Integration Patterns

Sometimes you want to have at your fingertips in client-side code things that live primarily live on the server. This interface between JavaScript code and the data and systems we take for granted on the server can get messy and ugly.

This section lays out some conventions for getting the data you need to your JavaScript code and points you to some frameworks we’ve set up for making particularly common things really easy.

JavaScript in Django Templates

The initial_page_data template tag and initial_page_data.js library are for passing generic data from python to JavaScript.

In a Django template, use initial_page_data to register a variable. The data can be a template variable or a constant.

{% initial_page_data 'renderReportTables' True %}
{% initial_page_data 'defaultRows' report_table.default_rows|default:10 %}
{% initial_page_data 'tableOptions' table_options %}

Your JavaScript can then include <script src="{% static 'hqwebapp/js/initial_page_data.js' %}"></script> and access this data using the same names as in the Django template:

var get = hqImport('hqwebapp/js/initial_page_data').get,
    renderReportTables = get('renderReportTables'),
    defaultRows = get('defaultRows'),
    tableOptions = get('tableOptions');

When your JavaScript data is a complex object, it’s generally cleaner to build it in your view than to pass a lot of variables through the Django template and then build it in JavaScript. So instead of a template with

{% initial_page_data 'width' 50 %}
{% initial_page_data 'height' 100 %}
{% initial_page_data 'thingType' type %}
{% if type == 'a' %}
    {% initial_page_data 'aProperty' 'yes' %}
{% else %}
    {% initial_page_data 'bProperty' 'yes' %}
{% endif %}

that then builds an object in JavaScript, when building your view context

options = {
    'width': 50,
    'height': 100,
    'thingType': type,
})
if type == 'a':
    options.update({'aProperty': 'yes'})
else:
    options.update({'bProperty': 'yes'})
context.update({'options': options})

and then use a single {% initial_page_data 'thingOptions' %} in your Django template.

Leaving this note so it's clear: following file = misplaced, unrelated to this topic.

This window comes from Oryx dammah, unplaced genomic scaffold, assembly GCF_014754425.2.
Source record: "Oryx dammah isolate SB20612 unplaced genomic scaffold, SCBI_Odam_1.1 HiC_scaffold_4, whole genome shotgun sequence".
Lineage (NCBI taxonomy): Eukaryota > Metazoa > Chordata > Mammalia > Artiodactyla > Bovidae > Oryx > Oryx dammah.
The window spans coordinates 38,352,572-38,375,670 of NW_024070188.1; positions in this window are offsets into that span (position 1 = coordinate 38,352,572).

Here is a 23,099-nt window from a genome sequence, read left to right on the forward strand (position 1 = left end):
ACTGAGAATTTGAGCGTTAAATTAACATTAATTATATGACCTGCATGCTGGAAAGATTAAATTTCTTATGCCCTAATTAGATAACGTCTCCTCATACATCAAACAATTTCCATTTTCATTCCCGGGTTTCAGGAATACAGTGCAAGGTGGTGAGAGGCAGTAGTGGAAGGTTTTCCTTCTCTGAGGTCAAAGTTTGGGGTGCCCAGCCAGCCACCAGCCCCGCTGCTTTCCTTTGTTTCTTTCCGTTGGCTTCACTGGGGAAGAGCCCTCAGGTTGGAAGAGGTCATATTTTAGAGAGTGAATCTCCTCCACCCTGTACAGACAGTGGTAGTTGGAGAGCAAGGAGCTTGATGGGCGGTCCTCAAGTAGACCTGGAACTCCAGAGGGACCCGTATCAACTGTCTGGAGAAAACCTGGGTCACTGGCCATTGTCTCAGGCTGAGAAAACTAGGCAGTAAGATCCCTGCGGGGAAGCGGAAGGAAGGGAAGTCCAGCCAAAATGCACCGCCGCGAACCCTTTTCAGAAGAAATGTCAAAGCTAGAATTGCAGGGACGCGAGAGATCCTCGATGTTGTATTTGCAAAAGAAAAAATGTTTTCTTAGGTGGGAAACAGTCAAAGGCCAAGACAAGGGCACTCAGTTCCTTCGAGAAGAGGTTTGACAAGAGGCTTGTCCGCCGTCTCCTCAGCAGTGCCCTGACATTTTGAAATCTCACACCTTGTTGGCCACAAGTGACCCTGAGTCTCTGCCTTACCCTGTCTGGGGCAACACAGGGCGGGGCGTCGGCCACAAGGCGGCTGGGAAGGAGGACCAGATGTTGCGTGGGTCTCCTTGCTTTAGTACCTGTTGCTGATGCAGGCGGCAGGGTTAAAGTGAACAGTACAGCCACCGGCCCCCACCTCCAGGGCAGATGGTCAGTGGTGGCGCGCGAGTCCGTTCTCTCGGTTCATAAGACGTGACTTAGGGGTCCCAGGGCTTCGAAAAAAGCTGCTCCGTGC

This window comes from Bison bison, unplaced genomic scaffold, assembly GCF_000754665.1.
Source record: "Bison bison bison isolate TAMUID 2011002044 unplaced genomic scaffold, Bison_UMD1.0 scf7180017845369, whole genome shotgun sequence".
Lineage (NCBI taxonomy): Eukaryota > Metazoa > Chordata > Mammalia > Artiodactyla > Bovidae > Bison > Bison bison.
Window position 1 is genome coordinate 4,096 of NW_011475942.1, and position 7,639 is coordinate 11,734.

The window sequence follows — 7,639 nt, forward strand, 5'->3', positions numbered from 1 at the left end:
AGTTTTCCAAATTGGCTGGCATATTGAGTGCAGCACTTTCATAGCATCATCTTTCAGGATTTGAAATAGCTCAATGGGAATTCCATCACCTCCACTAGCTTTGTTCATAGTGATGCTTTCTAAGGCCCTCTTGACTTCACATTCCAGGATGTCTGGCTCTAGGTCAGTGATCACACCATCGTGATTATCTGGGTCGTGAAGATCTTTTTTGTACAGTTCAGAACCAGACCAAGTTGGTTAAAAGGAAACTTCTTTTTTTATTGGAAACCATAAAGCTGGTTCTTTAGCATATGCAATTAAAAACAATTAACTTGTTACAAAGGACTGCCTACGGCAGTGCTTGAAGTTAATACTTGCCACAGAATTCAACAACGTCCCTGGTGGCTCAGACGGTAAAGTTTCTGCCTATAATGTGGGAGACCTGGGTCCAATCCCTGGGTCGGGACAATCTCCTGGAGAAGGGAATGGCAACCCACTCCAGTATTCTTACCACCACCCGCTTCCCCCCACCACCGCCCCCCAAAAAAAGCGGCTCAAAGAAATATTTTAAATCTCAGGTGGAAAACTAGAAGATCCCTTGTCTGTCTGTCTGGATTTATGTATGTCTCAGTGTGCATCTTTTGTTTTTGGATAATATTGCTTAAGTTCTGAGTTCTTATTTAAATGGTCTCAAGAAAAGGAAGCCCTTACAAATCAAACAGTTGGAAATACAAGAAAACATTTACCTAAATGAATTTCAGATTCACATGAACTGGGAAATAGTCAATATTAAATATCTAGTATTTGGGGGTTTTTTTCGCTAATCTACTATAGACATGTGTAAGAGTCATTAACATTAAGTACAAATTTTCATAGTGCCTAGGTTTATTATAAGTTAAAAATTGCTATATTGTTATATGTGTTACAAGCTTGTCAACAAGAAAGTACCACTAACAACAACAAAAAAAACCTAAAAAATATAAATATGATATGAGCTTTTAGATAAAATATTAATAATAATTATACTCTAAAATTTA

Note that the initial_page_data approach uses a global namespace (as does the inline JavaScript approach). That is a problem for another day. An error will be thrown if you accidentally register two variables with the same name with initial_page_data.

Initial Page Data in Tests

Since initial page data contains server-provided data, JavaScript tests relying on it may need to fake it. The register method allows setting initial page data in JavaScript instead of in a Django template:

hqDefine("my_app/js/spec/my_test", ["hqwebapp/js/initial_page_data"], function (initialPageData) {
    initialPageData.register("apps", [{
        "_id": "my-app_id",
    }])
    ...
});

Partials

The initial page data pattern can get messy when working with partials: the initial_page_data tag generally needs to go into a base template (a descendant of hqwebapp/base.html), not the partial template, so you can end up with tags in a template - or multiple templates - not obviously related to the partial.

An alternative approach to passing server data to partials is to encode is as data- attributes. This can get out of hand if there’s a lot of complex data to pass, but it often works well for partials that define a widget that just needs a couple of server-provided options. Report filters typically use this approach.

I18n

Just like Django lets you use ugettext('...') in python and {% trans '...' %}, you can also use gettext('...') in any JavaScript.

For any page extending our main template, there’s nothing further you need to do to get this to work. If you’re interested in how it works, any page with <script src="{% statici18n LANGUAGE_CODE %}"></script> in the template will have access to the global django module and its methods.

If djangojs.js is missing, you can run ./manage.py compilejsi18n to regenerate it.